The Pierce-Arrow Motor Company and Packard were the last two great automotive independents.
Though each make had its own distinctive appearance -- fender-mounted frogeye headlamps and lovely Tireur d'Arc radiator mascot for Pierce -- their engineering was remarkably similar.
In the 1920s, however, Packard was more successful, reflecting the inherent advantage of its Detroit location and a more progressive management team than possessed by Buffalo, New York-based Pierce.
By 1929, Packard's sales lead was insurmountable, although Pierces of the early 1930s showed the company could still build great automobiles. In engineering, styling, quality, refinement, and prestige, Pierce-Arrow and Packard marked the summit of American Classic-car achievement. They acknowledged few peers and no superiors.
By the time the Depression bit, Pierce-Arrow seemed to have found its own corporate shelter, having been acquired in 1928 by Studebaker. Pierce had been seeking a guardian angel for several years, and Studebaker's accountant-turned-president, Albert Erskine, wanted a prestige nameplate for the empire he hoped to build.
Pierce continued as an independent entity in Buffalo under its own general manager, Arthur J. Chanter, though Erskine took over as president and Studebaker engineers designed Pierce's 1929 Eight.
Toward the end of the 1920s, Pierce, whose sales had initially picked up under Studebaker's aegis, joined an industry trend toward multi-cylinder engines. Chief engineer Karl M. Wise designed a new sidevalve V-12 comparable to Packard's and announced at the same time, 1932.
That turned out to be precisely the wrong time, as both companies soon learned, but nobody could know it when the projects were begun. Indeed, Pierce's fortunes didn't immediately plummet after the Wall Street fiasco.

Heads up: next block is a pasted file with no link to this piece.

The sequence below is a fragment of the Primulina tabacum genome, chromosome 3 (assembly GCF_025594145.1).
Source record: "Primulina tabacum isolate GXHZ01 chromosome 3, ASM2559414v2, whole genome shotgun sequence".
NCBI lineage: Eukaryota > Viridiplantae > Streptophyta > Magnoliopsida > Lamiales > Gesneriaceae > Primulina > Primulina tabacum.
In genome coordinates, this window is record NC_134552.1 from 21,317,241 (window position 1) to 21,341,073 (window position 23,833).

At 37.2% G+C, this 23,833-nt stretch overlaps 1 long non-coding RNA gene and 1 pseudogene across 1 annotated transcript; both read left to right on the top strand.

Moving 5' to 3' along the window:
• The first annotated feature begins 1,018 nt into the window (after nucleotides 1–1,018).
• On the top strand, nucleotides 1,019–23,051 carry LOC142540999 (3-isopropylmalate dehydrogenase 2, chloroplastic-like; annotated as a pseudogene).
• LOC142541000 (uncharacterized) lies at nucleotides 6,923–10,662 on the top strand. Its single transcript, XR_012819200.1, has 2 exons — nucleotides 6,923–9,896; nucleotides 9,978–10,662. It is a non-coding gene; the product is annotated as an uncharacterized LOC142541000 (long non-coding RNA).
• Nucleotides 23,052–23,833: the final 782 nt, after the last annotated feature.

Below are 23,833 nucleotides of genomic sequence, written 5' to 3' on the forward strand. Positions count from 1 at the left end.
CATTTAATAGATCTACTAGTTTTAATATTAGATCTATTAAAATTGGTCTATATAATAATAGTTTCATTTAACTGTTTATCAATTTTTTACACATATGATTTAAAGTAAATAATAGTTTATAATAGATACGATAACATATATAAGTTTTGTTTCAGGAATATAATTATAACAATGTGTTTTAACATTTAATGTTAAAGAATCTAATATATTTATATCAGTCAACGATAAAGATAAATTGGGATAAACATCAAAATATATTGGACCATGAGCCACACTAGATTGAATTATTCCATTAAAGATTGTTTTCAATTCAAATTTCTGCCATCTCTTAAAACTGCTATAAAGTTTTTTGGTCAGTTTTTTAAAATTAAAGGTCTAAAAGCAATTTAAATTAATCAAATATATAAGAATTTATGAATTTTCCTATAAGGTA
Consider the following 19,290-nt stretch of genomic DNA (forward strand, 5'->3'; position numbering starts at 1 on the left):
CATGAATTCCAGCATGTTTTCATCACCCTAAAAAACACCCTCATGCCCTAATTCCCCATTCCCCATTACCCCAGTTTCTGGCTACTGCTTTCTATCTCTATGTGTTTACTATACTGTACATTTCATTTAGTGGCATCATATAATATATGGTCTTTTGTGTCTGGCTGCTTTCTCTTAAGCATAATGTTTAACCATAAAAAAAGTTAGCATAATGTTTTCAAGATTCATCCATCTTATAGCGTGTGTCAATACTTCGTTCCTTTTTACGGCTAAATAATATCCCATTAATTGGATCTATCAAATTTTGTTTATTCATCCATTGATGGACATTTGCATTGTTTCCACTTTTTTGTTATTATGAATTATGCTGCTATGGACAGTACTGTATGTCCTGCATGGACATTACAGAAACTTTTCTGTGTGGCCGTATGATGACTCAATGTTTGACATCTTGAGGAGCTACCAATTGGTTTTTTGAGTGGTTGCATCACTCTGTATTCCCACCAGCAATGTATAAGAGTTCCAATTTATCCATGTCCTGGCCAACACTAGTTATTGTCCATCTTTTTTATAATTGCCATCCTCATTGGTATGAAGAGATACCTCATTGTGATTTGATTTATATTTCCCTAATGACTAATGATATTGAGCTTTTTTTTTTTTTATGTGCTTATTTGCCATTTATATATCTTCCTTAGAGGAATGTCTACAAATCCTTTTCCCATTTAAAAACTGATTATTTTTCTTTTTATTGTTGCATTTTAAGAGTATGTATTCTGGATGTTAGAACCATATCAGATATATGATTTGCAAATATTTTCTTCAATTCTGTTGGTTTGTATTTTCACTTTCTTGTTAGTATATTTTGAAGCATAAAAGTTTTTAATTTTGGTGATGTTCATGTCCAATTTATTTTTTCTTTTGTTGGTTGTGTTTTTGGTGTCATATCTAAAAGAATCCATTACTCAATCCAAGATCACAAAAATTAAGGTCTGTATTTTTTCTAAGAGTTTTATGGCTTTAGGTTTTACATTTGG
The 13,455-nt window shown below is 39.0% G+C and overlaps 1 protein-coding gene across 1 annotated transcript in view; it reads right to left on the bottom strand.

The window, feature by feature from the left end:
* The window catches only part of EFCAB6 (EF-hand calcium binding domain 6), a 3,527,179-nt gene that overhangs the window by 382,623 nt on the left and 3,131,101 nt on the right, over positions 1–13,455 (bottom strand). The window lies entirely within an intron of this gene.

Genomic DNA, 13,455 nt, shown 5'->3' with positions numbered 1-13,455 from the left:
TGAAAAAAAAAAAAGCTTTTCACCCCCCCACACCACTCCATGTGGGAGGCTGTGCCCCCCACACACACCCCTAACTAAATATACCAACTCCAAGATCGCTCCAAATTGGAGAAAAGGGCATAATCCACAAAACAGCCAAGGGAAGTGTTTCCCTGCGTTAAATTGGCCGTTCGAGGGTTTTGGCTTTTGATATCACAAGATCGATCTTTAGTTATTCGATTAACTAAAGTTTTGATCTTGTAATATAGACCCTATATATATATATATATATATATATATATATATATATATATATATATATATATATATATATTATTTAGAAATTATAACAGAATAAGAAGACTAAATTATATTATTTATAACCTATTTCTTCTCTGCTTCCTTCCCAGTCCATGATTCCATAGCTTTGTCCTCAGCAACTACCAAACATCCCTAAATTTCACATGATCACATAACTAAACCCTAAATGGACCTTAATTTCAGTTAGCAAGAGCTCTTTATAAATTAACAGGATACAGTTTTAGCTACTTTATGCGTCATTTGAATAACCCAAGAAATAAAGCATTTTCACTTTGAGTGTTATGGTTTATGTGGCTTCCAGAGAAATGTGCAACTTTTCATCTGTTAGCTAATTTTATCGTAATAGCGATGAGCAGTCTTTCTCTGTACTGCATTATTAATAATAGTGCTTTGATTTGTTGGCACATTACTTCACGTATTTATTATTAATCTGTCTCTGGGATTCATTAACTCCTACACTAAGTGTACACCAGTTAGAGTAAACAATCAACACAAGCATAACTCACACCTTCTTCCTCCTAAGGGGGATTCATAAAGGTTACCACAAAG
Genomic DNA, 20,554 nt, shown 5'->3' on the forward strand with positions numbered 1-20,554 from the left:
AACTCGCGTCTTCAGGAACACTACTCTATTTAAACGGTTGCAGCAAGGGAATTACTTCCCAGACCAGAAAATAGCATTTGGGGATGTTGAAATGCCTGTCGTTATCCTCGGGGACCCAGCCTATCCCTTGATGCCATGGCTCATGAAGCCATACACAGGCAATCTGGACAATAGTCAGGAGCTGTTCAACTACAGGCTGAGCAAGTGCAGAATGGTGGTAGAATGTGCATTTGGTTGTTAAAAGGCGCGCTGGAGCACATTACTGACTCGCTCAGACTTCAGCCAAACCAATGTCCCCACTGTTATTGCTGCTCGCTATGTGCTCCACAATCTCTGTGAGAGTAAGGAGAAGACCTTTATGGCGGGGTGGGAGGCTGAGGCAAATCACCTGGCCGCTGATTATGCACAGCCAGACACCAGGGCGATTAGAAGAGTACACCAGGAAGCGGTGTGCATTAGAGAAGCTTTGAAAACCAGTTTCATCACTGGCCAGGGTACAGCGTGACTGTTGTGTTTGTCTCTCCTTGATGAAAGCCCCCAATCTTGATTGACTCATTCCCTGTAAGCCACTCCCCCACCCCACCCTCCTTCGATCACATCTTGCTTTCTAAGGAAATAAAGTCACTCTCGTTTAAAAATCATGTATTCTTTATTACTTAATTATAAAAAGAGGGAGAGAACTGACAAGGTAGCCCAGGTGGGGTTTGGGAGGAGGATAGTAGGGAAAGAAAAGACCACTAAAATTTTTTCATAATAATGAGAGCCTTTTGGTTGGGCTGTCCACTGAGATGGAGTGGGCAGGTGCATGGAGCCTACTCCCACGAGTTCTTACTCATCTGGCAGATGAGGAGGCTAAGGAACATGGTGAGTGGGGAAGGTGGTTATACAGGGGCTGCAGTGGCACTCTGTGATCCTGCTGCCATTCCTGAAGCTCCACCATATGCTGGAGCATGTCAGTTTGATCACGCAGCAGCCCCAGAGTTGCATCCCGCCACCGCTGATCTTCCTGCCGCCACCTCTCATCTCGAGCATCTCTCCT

Sales picked up after Studebaker's takeover to reach a record 9,700 in 1929. The 1930 total was down to 6,795, but that was still the second-best performance in Pierce history.
Wise's V-12 was initially offered in two sizes, 398 and 429 cubic inches, but the smaller version was dropped after 1932 because it didn't perform any better than the Pierce straight-eight.
To keep up in the horsepower race, a 462-cubic inches version was added for 1933, packing 175 horsepower (versus 160 for that year's 429 and 135 for the eight).
Test driver Ab Jenkins took one to the Bonneville Salt Flats in September 1932, basically a standard car that had already seen 33,000 miles, and piled up nearly 3,000 miles over 24 hours at a 112.9 mph average.
Fenders, windshield, and road equipment were then reinstalled and the car was immediately driven the 2,000 miles back to Buffalo.
The superiority of the Pierce Twelve lay in its essential simplicity and smoothness. Classic-car historian Maurice D. Hendry compared it favorably with the legendary Model J Duesenberg eight: "When we consider Duesenberg's double overhead camshafts, supercharger, general racing car design, plus the mechanical clatter and greater attention required by same, the Pierce shows up very favorably. It is doubtful whether an unblown Duesenberg would have improved on the Pierce 24-hour time."
Pierce claimed other innovations in these years. The 1932 line introduced eight-point engine-mount bushings for ultra-smooth running, a stronger frame virtually impervious to twisting or bending, and standard "fingertip-adjustable" shock absorbers, all in a wide range of body styles of conservatively tasteful, Classic-era design.
Skirted fenders further improved appearance for 1933, when an automatic choke, hydraulic valve lifters, and standard power brakes arrived.
Go to the next page to learn more about the Silver Arrow Project.